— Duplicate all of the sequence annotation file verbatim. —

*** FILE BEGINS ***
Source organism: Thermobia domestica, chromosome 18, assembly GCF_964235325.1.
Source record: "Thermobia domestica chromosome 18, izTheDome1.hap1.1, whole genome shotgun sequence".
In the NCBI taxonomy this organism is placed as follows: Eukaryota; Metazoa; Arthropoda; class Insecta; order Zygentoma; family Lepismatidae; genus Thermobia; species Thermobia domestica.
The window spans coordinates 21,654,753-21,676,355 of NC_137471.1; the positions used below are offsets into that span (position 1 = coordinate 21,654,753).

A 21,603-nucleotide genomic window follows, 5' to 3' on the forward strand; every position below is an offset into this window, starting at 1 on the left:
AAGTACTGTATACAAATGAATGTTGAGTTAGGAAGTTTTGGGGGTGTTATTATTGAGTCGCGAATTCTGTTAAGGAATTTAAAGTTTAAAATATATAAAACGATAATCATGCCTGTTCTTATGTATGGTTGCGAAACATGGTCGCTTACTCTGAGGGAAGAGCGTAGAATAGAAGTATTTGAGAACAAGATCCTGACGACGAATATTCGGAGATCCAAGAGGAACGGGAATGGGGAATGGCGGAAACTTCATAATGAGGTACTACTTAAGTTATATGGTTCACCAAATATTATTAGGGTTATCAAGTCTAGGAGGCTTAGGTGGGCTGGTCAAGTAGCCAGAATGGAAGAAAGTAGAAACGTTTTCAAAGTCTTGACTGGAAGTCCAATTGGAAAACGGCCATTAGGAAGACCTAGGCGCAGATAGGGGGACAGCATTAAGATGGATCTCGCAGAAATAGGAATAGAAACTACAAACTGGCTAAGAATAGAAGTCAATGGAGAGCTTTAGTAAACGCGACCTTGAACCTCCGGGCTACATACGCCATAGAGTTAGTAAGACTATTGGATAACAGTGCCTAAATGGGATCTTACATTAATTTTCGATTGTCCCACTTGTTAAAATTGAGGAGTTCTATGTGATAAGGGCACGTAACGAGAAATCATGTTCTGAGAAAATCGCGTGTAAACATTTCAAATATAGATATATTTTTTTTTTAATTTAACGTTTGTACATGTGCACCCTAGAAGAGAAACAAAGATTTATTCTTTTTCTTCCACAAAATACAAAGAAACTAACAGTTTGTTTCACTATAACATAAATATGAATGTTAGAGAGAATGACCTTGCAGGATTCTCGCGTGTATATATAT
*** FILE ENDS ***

Source organism: Thermobia domestica, chromosome 18, assembly GCF_964235325.1.
Source record: "Thermobia domestica chromosome 18, izTheDome1.hap1.1, whole genome shotgun sequence".
In the NCBI taxonomy this organism is placed as follows: Eukaryota; Metazoa; Arthropoda; class Insecta; order Zygentoma; family Lepismatidae; genus Thermobia; species Thermobia domestica.
The window spans coordinates 21,654,753-21,676,355 of NC_137471.1; the positions used below are offsets into that span (position 1 = coordinate 21,654,753).

A 21,603-nucleotide genomic window follows, 5' to 3' on the forward strand; every position below is an offset into this window, starting at 1 on the left:
AAGTACTGTATACAAATGAATGTTGAGTTAGGAAGTTTTGGGGGTGTTATTATTGAGTCGCGAATTCTGTTAAGGAATTTAAAGTTTAAAATATATAAAACGATAATCATGCCTGTTCTTATGTATGGTTGCGAAACATGGTCGCTTACTCTGAGGGAAGAGCGTAGAATAGAAGTATTTGAGAACAAGATCCTGACGACGAATATTCGGAGATCCAAGAGGAACGGGAATGGGGAATGGCGGAAACTTCATAATGAGGTACTACTTAAGTTATATGGTTCACCAAATATTATTAGGGTTATCAAGTCTAGGAGGCTTAGGTGGGCTGGTCAAGTAGCCAGAATGGAAGAAAGTAGAAACGTTTTCAAAGTCTTGACTGGAAGTCCAATTGGAAAACGGCCATTAGGAAGACCTAGGCGCAGATAGGGGGACAGCATTAAGATGGATCTCGCAGAAATAGGAATAGAAACTACAAACTGGCTAAGAATAGAAGTCAATGGAGAGCTTTAGTAAACGCGACCTTGAACCTCCGGGCTACATACGCCATAGAGTTAGTAAGACTATTGGATAACAGTGCCTAAATGGGATCTTACATTAATTTTCGATTGTCCCACTTGTTAAAATTGAGGAGTTCTATGTGATAAGGGCACGTAACGAGAAATCATGTTCTGAGAAAATCGCGTGTAAACATTTCAAATATAGATATATTTTTTTTTTAATTTAACGTTTGTACATGTGCACCCTAGAAGAGAAACAAAGATTTATTCTTTTTCTTCCACAAAATACAAAGAAACTAACAGTTTGTTTCACTATAACATAAATATGAATGTTAGAGAGAATGACCTTGCAGGATTCTCGCGTGTATATATAT